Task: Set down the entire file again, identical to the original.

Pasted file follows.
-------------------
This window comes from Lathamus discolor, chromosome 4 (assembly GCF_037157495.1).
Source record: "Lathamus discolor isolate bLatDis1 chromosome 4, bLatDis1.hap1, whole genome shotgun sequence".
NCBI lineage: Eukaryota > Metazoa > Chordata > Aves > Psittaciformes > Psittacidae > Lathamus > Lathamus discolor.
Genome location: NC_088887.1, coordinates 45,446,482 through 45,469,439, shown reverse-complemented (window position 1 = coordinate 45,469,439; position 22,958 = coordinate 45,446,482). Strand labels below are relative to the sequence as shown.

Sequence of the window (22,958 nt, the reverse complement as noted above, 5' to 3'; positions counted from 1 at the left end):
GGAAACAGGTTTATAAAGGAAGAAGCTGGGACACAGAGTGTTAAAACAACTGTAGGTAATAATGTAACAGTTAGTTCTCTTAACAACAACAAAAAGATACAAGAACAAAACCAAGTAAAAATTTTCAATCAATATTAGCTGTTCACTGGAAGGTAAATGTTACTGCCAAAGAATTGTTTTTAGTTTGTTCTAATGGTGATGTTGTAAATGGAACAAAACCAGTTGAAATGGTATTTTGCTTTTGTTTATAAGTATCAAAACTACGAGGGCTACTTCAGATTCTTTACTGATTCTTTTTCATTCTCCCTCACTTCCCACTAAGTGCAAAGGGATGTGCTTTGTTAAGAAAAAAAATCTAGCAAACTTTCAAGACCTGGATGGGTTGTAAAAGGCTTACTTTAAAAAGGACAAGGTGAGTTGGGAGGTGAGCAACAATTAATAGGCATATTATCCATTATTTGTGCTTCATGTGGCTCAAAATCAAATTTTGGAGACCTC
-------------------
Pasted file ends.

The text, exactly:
This window comes from Lathamus discolor, chromosome 4 (assembly GCF_037157495.1).
Source record: "Lathamus discolor isolate bLatDis1 chromosome 4, bLatDis1.hap1, whole genome shotgun sequence".
NCBI lineage: Eukaryota > Metazoa > Chordata > Aves > Psittaciformes > Psittacidae > Lathamus > Lathamus discolor.
Genome location: NC_088887.1, coordinates 45,446,482 through 45,469,439, shown reverse-complemented (window position 1 = coordinate 45,469,439; position 22,958 = coordinate 45,446,482). Strand labels below are relative to the sequence as shown.

Sequence of the window (22,958 nt, the reverse complement as noted above, 5' to 3'; positions counted from 1 at the left end):
GGAAACAGGTTTATAAAGGAAGAAGCTGGGACACAGAGTGTTAAAACAACTGTAGGTAATAATGTAACAGTTAGTTCTCTTAACAACAACAAAAAGATACAAGAACAAAACCAAGTAAAAATTTTCAATCAATATTAGCTGTTCACTGGAAGGTAAATGTTACTGCCAAAGAATTGTTTTTAGTTTGTTCTAATGGTGATGTTGTAAATGGAACAAAACCAGTTGAAATGGTATTTTGCTTTTGTTTATAAGTATCAAAACTACGAGGGCTACTTCAGATTCTTTACTGATTCTTTTTCATTCTCCCTCACTTCCCACTAAGTGCAAAGGGATGTGCTTTGTTAAGAAAAAAAATCTAGCAAACTTTCAAGACCTGGATGGGTTGTAAAAGGCTTACTTTAAAAAGGACAAGGTGAGTTGGGAGGTGAGCAACAATTAATAGGCATATTATCCATTATTTGTGCTTCATGTGGCTCAAAATCAAATTTTGGAGACCTC